This three-day workshop was created to facilitate the exchange of experiences in producing for film and television; to discuss the challenges and opportunities to raising production finance; and to contribute to the creation of an enabling environment for East African Filmmakers.
- Film and Television Financing Policy
- Comparative Experiences between African and Asia
- Production and Broadcasting
- Sithengi 2002 Consensus Statement on the Imperative to Engage African Governments and AU on the African Film and Television Industry in the Context of the NEPAD Initiative ***

Exhibitors Encounter / Zanzibari Young Artists
Association (5 July)
Local artists had the opportunity to communicate their issues and concerns with members of the administration of the Zanzibar International Film Festival in order that good working relations should continue for the next editions of the festival.

Women and Globalisation: Deepening Disparities? (June 30 / Stonetown; July 3 / Chake District, Pemba; July 12 / Makunduchi)
A one day seminar took place in both Unguja and Pemba, to address the diverse effects of globalisation on women, both the positive and negative, and the opportunities and challenges that arise as a result of these at local, national and global levels. This seminar provided a platform for raising awareness amongst women of the digital revolution and its potential as a tool for achieving gender equality. The women participants explored the implications of using ICT in supporting their various causes and in building alliances with other women.
Women and the Challenges Of Tradition (July 2 / Kiwengwa; July 5-6 / Stonetown; July 7 / Pemba). This event was divided into three workshops under the general theme of Women and the Challenges of Tradition. - In Stone Town the discussion centered around Kim Longinoto"s most recent film The Day I Will Never Forget, concerning the complex issues surrounding female circumcision. The film was used as an entry point to explore notions of tradition and the challenges that traditions such as female circumcision pose to women. - The workshops taking place in rural Unguja and Pemba used Sabiha Sumar's film Don't Ask Why following the journey of a Pakistani girl into womanhood as she defines her position as a girl in relation to a patriarchal family, religion and society. The film provided a space for women in rural areas to examine their own gendered positions and roles in the Zanzibari context and the challenges that arise as a result of these. These discussions aimed to stimulate creative thinking in seeking alternatives to present circumstances and inspiring a pro-active stance in reconciling cultural taboos.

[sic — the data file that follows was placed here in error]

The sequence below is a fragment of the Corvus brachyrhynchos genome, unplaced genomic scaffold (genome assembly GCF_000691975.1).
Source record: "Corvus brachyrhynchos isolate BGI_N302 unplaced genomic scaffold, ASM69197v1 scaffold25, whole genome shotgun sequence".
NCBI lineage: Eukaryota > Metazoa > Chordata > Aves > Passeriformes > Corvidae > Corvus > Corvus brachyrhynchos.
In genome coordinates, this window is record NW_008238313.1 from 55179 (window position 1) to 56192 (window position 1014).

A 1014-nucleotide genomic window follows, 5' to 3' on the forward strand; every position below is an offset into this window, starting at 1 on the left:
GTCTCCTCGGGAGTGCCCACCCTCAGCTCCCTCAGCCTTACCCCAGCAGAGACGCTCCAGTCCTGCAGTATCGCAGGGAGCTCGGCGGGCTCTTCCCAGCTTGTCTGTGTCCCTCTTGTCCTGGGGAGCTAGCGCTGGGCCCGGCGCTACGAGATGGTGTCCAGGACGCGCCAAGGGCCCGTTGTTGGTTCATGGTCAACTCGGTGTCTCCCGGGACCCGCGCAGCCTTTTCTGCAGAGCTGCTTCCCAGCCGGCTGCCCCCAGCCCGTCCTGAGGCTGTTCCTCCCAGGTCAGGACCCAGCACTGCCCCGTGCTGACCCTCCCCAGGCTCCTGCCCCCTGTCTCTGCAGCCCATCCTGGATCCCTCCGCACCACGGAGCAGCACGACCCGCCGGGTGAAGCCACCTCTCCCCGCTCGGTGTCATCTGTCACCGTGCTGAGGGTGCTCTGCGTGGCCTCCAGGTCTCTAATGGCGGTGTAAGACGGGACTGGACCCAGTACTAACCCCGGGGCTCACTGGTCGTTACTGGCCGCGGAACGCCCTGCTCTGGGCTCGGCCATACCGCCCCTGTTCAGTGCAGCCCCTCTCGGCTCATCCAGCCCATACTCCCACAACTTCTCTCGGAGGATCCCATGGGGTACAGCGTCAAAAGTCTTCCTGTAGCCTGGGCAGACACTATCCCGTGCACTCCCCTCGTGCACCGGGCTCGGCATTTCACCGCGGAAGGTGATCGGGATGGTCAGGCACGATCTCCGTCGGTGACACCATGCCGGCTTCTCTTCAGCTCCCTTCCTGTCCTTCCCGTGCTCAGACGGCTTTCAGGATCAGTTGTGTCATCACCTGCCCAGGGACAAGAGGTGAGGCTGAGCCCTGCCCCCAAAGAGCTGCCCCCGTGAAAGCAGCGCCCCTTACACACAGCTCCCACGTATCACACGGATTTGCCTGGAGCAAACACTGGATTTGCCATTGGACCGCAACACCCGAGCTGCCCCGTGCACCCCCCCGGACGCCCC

Women In the Movies: Envisioning Potential (July 1-2 /
Stonetown; July 6 / Ukongoroni village)
Both professional media practitioners and those who have not yet been exposed to current media technology were encouraged to participate in this forum, which was facilitated by women producers, directors and animators. This two-day workshop was intended to create a dialogue between women of different backgrounds in media, exploring experiences and challenges stemming from that involvement. Alternative solutions to barriers encountered will be explored. Women unfamiliar with new media technology were encouraged to explore positive ways of utilizing new media technology and traditional media in order to advocate on different women's issues. On the second day participants were engaged by women filmmakers in creating a visual story as a practical introduction to the technique of writing women's stories for the screen. ***

Environment Workshop On Coral Reef (June 29 - July 8)This CORAL REEF workshop was especially designed for selected schools along the seashore. It explored: -What are coral reefs? - What is their geographical and economical the importance? - What factors contribute to their destruction? - What effects does destruction have?
Hardtalk (June 30 - July 10)
HARDTALK provided an opportunity for youth and parents to discuss their views on sensitive issues concerning their lives and relationship.
Newsletter workshop (Desktop Publishing) (June 30 -July 14)
Through this activity young people were challenged to publish two editions of a newsletter about the festival/TML called "The Children's Voice". It offered instruction in news writing, desktop publishing, computer usage and seeking information on the internet.
Story Writing and Animation (June 30 - July 6)
The STORY WRITING AND ANIMATION workshop provided an opportunity for children to develop their writing skills and introduces them to the world of animation. Animation filmmaker, Agness Hey, facilitated this workshop along with local artists. The theme that was decided upon was the promotion of girls education.***
Sebasti„o Salgado - A selection from Exodus (June 28 -
July 12)